This post is written by member Rose Peterson.
I cracked the cover of the school’s grammar textbook, frantically hoping to find something I could salvage for the next day’s required weekly grammar lesson. I located the section on capitalization, a skill that had proven to be a struggle for my students. I was stunned by the answers to Section 12:
- Irish, Norse
- Scandinavian, Celtic
- Icelandic, pro-Norwegian
Textbook bias was no longer a distant problem when I looked from the brown faces of my students down to the whitewashed answers in my grammar textbook. In today’s public schools, black students represent approximately 26 percent of students, 50 percent of students here in Milwaukee, and 99 percent of students in my classes, but the majority of curricular materials continue to cater to white audiences. I firmly closed the cover, and thus began my journey of creating meaningful work for my kids from scratch.
The next logical step on this journey was turning to professional literature. While there is something to be gained from everything read, I find reading professional literature to be stickier now that I am teaching in an urban setting. I get excited about what teachers elsewhere are doing with their kids, and I leap to implement those ideas in my own classroom, forgetting that my kids are still learning how to “do school,” to write one-paragraph journals in 10 minutes, to be quiet for longer than 15 seconds at a time. Everything requires serious adaptation. It is exhausting enough to be an urban educator at all—to remain patient in the face of serious behavioral issues, to attend countless IEP meetings and expulsion hearings, to withstand district pressure about failure rates—but creating, or at least adapting, appropriate curriculum on top of the unique everyday strain is the added weight that drives urban teachers back into the comprehension questions in textbooks.
Nonetheless, my frustration is just a glimpse of the reality my kids experience daily when they try to reconcile their experiences in black communities with the white world that dominates the media. They, too, must adapt everything. Nothing is ready-made for young black kids other than the way of the streets.
As the critically conscious, culturally compassionate NCTE members we are, we have done a great job of advocating for adding diverse texts to our classroom libraries, for offering kids alternative realities to those the world may project. What we sometimes forget, though, is that while we fill gaps in young adult literature, many cultural gaps are ever widening in professional literature. We have authors like Sharon Draper, Kwame Alexander, Jason Reynolds, and Jacqueline Woodson bringing diverse experiences to classroom libraries across the country. Where are equivalent champions of diversity in the realm of professional literature? There are no Penny Kittles or Kelly Gallaghers or Jeff Wilhelms or Donalyn Millers of the hood.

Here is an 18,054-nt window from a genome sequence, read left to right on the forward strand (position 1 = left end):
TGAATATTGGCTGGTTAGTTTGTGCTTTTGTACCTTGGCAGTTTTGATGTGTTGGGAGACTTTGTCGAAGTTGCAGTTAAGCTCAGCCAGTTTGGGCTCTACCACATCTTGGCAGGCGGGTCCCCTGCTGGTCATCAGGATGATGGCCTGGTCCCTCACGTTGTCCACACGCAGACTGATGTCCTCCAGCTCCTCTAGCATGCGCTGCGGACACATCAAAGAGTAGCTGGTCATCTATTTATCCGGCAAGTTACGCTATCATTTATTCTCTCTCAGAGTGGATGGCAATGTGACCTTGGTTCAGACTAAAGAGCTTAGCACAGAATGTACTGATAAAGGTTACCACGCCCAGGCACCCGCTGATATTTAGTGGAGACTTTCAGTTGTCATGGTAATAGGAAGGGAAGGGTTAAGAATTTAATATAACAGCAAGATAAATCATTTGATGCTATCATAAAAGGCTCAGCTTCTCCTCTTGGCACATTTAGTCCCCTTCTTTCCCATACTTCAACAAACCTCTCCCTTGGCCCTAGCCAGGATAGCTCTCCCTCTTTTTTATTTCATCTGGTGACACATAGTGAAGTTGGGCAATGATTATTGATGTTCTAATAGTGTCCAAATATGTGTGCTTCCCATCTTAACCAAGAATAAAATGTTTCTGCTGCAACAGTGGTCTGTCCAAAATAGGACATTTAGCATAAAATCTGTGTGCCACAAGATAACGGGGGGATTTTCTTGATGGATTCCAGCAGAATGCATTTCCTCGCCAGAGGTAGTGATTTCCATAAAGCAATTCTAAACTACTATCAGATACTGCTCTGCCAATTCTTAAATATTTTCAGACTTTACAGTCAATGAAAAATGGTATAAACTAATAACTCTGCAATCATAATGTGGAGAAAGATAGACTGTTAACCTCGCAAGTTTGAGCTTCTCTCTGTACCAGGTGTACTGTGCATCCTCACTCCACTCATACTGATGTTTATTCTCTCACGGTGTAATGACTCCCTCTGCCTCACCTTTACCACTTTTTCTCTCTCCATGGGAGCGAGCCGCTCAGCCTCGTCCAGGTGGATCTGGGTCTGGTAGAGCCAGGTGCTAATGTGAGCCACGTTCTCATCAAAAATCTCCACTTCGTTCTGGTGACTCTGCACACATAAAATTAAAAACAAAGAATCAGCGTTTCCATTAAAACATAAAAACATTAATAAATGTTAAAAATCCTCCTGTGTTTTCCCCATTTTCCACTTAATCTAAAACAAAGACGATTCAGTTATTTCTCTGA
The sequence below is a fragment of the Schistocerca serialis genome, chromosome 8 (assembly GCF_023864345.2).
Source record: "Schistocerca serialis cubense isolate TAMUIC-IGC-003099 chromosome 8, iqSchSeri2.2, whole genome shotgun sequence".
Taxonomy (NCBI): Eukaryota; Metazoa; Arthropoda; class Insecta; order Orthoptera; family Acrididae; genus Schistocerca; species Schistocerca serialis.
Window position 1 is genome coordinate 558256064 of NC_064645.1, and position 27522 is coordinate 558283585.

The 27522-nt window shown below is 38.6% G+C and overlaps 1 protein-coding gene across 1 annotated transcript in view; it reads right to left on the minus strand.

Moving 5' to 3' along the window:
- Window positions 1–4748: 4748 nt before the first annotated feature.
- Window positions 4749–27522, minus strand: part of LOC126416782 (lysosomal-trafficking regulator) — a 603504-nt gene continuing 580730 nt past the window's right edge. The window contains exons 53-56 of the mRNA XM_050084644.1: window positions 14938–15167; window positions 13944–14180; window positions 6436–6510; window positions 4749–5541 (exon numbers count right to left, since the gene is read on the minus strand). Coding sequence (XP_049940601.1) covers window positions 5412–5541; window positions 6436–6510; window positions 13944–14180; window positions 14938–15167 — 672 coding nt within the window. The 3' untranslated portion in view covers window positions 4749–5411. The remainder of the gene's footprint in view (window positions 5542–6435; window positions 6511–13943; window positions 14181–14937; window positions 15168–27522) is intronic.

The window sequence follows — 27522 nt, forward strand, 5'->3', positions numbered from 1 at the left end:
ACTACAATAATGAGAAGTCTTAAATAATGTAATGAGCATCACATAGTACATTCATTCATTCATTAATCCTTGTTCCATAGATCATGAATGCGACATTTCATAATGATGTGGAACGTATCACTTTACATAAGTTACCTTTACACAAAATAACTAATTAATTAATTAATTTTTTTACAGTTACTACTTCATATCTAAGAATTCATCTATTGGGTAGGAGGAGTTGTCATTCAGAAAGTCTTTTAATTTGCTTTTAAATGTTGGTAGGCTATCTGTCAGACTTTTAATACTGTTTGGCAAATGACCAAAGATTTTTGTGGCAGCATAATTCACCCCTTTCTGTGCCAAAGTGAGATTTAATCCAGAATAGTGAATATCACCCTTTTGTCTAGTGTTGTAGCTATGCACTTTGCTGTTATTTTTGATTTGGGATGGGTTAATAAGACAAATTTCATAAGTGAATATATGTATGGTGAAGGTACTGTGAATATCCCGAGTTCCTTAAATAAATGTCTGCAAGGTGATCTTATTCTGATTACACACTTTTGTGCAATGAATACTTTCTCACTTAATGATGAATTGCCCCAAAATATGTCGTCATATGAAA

There may be the occasional book—For White Folks Who Teach in the Hood, or classics by authors like Lisa Delpit and Gloria Ladson-Billings—but other than that, the genre is sparsely populated. We see a handful of rotated lessons, the most popular of which relies upon Kendrick Lamar’s 2015 album To Pimp a Butterfly. While the album is truly brilliant, this heavily used lesson concept is not enough. First, as any other teacher, urban teachers have dozens of weeks to fill, and a single album is not enough material to engage students for an entire school year. We need more ideas and inspiration for relevant, culturally responsive curriculum than a single album. Secondly, while this lesson is intended to be relevant to urban students’ lives, my kids do not even listen to Kendrick Lamar. They listen to Lud Foe and Bless Team and Lil Boosie. Well-intentioned as it may be, this “social justice lesson plan” ends up being yet another thing urban teachers have to adapt.
I am not in search of a copy-and-paste curriculum; I am in search of inspiration and ideas that come from a place of understanding about black urban students to help me teach them in ways that help them reach their potential instead of assuming they’re already there.
I want to know it can happen. I want to know I am not crazy for believing in my kids. I want to believe that independent reading and writing workshop and multigenre research projects and self-guided learning can work with my urban, black kids. I want to know I am not the only one struggling to figure out how. In order for this to happen, we must diversify our professional literature just as we have diversified our classroom libraries to reflect the experiences of teachers in diverse environments.
Black kids already know that this world is not kind to them. As their teachers, the least we can do is ensure that our professional literature helps us make our English classrooms welcoming and relevant to their lives.
Rose Peterson is a first-year English teacher at an urban high school in Milwaukee. Follow her @therosepeterson.